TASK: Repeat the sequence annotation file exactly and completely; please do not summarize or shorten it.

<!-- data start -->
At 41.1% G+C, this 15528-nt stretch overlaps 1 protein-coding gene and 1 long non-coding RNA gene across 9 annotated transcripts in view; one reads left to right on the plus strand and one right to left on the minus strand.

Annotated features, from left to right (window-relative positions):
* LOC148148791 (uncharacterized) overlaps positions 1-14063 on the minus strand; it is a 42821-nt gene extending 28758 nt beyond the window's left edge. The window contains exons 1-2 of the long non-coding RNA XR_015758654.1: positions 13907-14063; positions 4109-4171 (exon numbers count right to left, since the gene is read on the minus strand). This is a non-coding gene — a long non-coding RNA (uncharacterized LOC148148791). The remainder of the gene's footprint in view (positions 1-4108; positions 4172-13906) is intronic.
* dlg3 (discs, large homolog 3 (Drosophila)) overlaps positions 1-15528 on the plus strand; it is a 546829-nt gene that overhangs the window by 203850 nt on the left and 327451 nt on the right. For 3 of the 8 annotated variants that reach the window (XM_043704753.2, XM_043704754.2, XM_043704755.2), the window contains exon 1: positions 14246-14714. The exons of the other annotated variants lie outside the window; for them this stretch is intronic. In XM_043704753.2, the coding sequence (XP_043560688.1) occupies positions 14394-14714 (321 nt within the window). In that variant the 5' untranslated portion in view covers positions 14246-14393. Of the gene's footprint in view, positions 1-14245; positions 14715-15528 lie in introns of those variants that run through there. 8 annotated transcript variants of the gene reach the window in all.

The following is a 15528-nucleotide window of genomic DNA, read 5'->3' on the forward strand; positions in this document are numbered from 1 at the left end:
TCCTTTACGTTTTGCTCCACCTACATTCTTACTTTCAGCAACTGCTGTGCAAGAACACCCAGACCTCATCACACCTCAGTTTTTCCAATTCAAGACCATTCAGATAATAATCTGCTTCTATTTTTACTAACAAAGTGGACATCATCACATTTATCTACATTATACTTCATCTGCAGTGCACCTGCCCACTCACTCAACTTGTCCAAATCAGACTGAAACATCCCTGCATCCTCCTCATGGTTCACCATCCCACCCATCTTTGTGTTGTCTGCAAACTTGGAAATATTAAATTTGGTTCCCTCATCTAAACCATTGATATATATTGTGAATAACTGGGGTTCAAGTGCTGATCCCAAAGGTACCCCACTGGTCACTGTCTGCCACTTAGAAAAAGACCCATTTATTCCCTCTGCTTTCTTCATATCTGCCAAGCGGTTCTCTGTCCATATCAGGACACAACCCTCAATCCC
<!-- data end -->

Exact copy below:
At 41.1% G+C, this 15528-nt stretch overlaps 1 protein-coding gene and 1 long non-coding RNA gene across 9 annotated transcripts in view; one reads left to right on the plus strand and one right to left on the minus strand.

Annotated features, from left to right (window-relative positions):
* LOC148148791 (uncharacterized) overlaps positions 1-14063 on the minus strand; it is a 42821-nt gene extending 28758 nt beyond the window's left edge. The window contains exons 1-2 of the long non-coding RNA XR_015758654.1: positions 13907-14063; positions 4109-4171 (exon numbers count right to left, since the gene is read on the minus strand). This is a non-coding gene — a long non-coding RNA (uncharacterized LOC148148791). The remainder of the gene's footprint in view (positions 1-4108; positions 4172-13906) is intronic.
* dlg3 (discs, large homolog 3 (Drosophila)) overlaps positions 1-15528 on the plus strand; it is a 546829-nt gene that overhangs the window by 203850 nt on the left and 327451 nt on the right. For 3 of the 8 annotated variants that reach the window (XM_043704753.2, XM_043704754.2, XM_043704755.2), the window contains exon 1: positions 14246-14714. The exons of the other annotated variants lie outside the window; for them this stretch is intronic. In XM_043704753.2, the coding sequence (XP_043560688.1) occupies positions 14394-14714 (321 nt within the window). In that variant the 5' untranslated portion in view covers positions 14246-14393. Of the gene's footprint in view, positions 1-14245; positions 14715-15528 lie in introns of those variants that run through there. 8 annotated transcript variants of the gene reach the window in all.

The following is a 15528-nucleotide window of genomic DNA, read 5'->3' on the forward strand; positions in this document are numbered from 1 at the left end:
TCCTTTACGTTTTGCTCCACCTACATTCTTACTTTCAGCAACTGCTGTGCAAGAACACCCAGACCTCATCACACCTCAGTTTTTCCAATTCAAGACCATTCAGATAATAATCTGCTTCTATTTTTACTAACAAAGTGGACATCATCACATTTATCTACATTATACTTCATCTGCAGTGCACCTGCCCACTCACTCAACTTGTCCAAATCAGACTGAAACATCCCTGCATCCTCCTCATGGTTCACCATCCCACCCATCTTTGTGTTGTCTGCAAACTTGGAAATATTAAATTTGGTTCCCTCATCTAAACCATTGATATATATTGTGAATAACTGGGGTTCAAGTGCTGATCCCAAAGGTACCCCACTGGTCACTGTCTGCCACTTAGAAAAAGACCCATTTATTCCCTCTGCTTTCTTCATATCTGCCAAGCGGTTCTCTGTCCATATCAGGACACAACCCTCAATCCC